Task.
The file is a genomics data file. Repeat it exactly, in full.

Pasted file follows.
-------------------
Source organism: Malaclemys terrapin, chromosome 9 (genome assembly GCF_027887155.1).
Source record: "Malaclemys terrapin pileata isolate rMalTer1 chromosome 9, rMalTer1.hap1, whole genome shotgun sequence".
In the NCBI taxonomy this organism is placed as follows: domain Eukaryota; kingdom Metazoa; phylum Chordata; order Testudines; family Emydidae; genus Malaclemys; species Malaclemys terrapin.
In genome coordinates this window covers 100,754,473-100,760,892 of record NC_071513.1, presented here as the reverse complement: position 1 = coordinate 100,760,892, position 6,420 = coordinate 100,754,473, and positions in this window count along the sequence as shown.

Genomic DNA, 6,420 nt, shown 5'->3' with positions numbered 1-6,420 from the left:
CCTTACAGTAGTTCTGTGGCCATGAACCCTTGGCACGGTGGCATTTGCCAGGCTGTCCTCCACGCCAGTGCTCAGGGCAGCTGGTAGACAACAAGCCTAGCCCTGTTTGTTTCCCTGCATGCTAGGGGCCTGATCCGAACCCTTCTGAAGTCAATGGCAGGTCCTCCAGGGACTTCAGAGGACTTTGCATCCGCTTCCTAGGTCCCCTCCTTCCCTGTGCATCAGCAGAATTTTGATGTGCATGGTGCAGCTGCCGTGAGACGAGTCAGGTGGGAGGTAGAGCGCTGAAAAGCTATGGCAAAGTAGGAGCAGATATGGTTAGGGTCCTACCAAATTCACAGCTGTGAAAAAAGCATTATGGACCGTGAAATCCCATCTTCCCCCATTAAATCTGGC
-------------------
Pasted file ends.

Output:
Source organism: Malaclemys terrapin, chromosome 9 (genome assembly GCF_027887155.1).
Source record: "Malaclemys terrapin pileata isolate rMalTer1 chromosome 9, rMalTer1.hap1, whole genome shotgun sequence".
In the NCBI taxonomy this organism is placed as follows: domain Eukaryota; kingdom Metazoa; phylum Chordata; order Testudines; family Emydidae; genus Malaclemys; species Malaclemys terrapin.
In genome coordinates this window covers 100,754,473-100,760,892 of record NC_071513.1, presented here as the reverse complement: position 1 = coordinate 100,760,892, position 6,420 = coordinate 100,754,473, and positions in this window count along the sequence as shown.

Genomic DNA, 6,420 nt, shown 5'->3' with positions numbered 1-6,420 from the left:
CCTTACAGTAGTTCTGTGGCCATGAACCCTTGGCACGGTGGCATTTGCCAGGCTGTCCTCCACGCCAGTGCTCAGGGCAGCTGGTAGACAACAAGCCTAGCCCTGTTTGTTTCCCTGCATGCTAGGGGCCTGATCCGAACCCTTCTGAAGTCAATGGCAGGTCCTCCAGGGACTTCAGAGGACTTTGCATCCGCTTCCTAGGTCCCCTCCTTCCCTGTGCATCAGCAGAATTTTGATGTGCATGGTGCAGCTGCCGTGAGACGAGTCAGGTGGGAGGTAGAGCGCTGAAAAGCTATGGCAAAGTAGGAGCAGATATGGTTAGGGTCCTACCAAATTCACAGCTGTGAAAAAAGCATTATGGACCGTGAAATCCCATCTTCCCCCATTAAATCTGGC